Today, your watch can track your steps, sleep and heart rate. It can even monitor whether you have depression symptoms. There are also smart insulin pens to better manage diabetes and connected inhalers for asthma treatment, as well as ingestible sensors that can improve how regularly you take your medication.
It’s happening. The implementation of the Internet of Things (IoT) for healthcare is revolutionizing the industry by redefining the relationship between patients and physicians, improving treatment outcomes and reducing costs. How far this shift will take us when combined with Artificial Intelligence (AI) and Blockchain or whether this is the near future of medical care is anybody’s guess at the moment.
So far, the IoT in healthcare is mainly focused on remote monitoring of patients and on tracking and maintenance of assets. That means that IoT devices are used to give patients access to personalized attention and to enable physicians to keep track of patient’s adherence to treatment plans. They also allow hospitals to know the real-time location of medical equipment and to lessen emergency room wait times. Last but not least, they help insurers reduce claims significantly.
Yet the possibilities opened by healthcare IoT connected devices are endless, says Eugene Borukhovich, Global Head of G4A Digital Health at Bayer, who will be participating in the Internet of Things Solutions World Congress (IoTSWC), to be held in Barcelona 29-31 October. It goes “from extracting digital biomarkers from your voice to analyzing environmental parameters in order to move the whole ecosystem towards prevention and not only care”, he adds. It’s clear which way the wind is blowing.
Indeed, prevention is a key concept directly benefitting the patient as well as impacting the economic outturn account. And probably this is one of the reasons why the number of adopters of the Internet of Things in healthcare is growing steadily. According to McKinsey, spending on IoT solutions in healthcare could reach $1.6 trillion (high estimate) by 2025. As for the number of healthcare IoT devices, Business Insider forecasts it will reach 646 million in 2020. How all these devices will be powered is another issue.
Sanitas, which will be presenting successful use cases in the IoTSWC, considers that “IoT is fundamental for the healthcare industry because it brings added value.” “We have insights on what is happening in our ecosystem on a daily basis”, says Tania Menéndez Hevia, Head of Connected Health at Sanitas Hospitales. This means creating new products and new concepts such as bringing hospital care home, which translates into a better service to the healthcare customer.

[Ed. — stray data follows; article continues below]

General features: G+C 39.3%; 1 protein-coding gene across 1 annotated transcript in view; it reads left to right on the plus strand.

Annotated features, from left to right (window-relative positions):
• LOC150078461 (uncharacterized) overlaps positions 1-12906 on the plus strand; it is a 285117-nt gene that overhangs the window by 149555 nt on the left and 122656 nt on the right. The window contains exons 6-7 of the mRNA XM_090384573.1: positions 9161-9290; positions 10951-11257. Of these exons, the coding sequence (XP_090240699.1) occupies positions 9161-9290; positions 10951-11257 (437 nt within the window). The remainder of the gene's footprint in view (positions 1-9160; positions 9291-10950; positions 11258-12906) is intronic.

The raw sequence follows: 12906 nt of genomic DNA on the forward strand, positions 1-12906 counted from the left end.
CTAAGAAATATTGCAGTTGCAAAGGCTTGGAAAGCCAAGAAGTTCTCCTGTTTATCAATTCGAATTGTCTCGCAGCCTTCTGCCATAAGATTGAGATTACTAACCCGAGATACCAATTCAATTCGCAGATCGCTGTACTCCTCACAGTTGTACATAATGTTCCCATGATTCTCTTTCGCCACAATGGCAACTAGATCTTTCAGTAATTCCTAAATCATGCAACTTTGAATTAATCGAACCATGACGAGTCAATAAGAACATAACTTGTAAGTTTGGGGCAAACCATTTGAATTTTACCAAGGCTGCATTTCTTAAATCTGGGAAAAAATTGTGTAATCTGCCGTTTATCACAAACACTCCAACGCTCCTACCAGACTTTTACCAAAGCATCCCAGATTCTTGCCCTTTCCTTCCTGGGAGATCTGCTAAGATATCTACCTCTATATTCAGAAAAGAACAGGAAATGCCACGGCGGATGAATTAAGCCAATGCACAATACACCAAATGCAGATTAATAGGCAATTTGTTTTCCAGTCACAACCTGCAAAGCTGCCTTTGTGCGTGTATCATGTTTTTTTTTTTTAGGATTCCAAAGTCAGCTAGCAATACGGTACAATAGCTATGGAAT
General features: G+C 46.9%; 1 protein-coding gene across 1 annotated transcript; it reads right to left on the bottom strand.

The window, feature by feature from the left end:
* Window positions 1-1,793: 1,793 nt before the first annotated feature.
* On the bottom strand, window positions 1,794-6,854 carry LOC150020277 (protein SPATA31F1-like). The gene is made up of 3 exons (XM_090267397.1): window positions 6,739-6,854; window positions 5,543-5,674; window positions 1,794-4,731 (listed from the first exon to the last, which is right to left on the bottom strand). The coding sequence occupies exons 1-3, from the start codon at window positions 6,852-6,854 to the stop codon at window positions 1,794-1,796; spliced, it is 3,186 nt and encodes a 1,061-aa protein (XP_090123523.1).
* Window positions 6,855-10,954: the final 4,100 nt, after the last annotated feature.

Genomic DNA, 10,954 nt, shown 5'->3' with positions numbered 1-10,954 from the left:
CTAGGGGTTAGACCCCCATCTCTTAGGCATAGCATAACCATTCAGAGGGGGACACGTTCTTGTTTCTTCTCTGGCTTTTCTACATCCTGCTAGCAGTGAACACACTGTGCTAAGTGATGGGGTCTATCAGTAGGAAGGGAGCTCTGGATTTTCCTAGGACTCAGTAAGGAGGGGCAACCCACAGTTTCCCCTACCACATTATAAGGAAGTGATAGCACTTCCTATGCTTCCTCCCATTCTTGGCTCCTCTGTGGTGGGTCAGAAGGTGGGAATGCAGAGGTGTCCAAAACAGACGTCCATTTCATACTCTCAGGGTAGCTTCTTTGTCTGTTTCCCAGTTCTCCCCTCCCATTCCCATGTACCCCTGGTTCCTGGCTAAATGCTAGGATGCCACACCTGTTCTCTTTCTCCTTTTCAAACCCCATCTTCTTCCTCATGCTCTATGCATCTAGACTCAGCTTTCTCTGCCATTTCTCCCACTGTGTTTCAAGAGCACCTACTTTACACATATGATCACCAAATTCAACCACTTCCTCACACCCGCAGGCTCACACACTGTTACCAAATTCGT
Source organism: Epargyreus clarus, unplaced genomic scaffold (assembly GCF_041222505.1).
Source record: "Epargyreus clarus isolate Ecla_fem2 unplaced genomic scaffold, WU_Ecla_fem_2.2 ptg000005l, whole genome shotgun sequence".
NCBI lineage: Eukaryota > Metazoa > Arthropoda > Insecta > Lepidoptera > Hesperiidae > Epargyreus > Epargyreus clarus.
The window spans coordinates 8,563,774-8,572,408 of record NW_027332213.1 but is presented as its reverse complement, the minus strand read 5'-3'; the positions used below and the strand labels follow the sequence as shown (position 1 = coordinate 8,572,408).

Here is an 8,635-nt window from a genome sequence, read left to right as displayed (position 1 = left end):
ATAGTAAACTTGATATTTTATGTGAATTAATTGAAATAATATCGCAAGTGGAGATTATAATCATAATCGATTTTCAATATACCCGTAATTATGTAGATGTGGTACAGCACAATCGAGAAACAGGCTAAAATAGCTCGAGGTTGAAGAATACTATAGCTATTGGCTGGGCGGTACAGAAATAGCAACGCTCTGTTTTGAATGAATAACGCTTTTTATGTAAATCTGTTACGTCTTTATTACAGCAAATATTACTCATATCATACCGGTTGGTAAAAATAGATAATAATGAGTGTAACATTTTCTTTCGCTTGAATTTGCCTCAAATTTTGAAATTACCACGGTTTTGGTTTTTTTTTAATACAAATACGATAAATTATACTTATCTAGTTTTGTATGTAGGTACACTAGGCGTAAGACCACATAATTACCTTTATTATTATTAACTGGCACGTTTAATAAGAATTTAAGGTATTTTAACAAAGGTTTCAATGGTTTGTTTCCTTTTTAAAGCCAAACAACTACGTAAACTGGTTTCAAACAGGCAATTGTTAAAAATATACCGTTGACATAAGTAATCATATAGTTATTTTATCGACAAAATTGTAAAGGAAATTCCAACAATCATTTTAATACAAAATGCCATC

For the moment, the insurer is using devices built by third parties including blood pressure monitors, fitness bands, spirometers for lung function evaluation, scales, and connected tools for electrocardiograms (EKG). All these devices are connected to an APP developed by Sanitas. Doctors get data through a dashboard linked to the Electronic Medical Record of each patient.
Until last year, this project was pro bono, says Tania Menéndez Hevia. The analysis of data was utilized to identify successful use cases, such as how to use fitness bands to improve fertility treatments. No need to say the data used was encrypted. Menéndez acknowledges that IoT poses privacy risks and security concerns about medical data transfer. This is why the company’s system was tested by a white hat hacker to detect vulnerabilities in the first place and, after that, substantially strengthened.
It is clear that both privacy and security issues need to be analyzed to make IoT healthcare devices socially acceptable even if sometimes it generates profound contradictions. “We, the people, ask the governments to protect privacy, but also ask them to improve care. That curve between privacy and best care someday has to give on one side or the other”, puts Bayer’s Borukhovich. Indeed, how much information people want to give away is a crucial matter.
All the more as “personalized medicine is the future”, according to Sanitas’ Head of Connected Health, Tania Menéndez Hevia. Yet this approach still raises questions as to whether such use could be inequitable, especially when talking about using genetic information. In the end, “It’s about how the industry can help the healthcare consumer experience to make every person the best version of themselves”, Borukhovich concludes.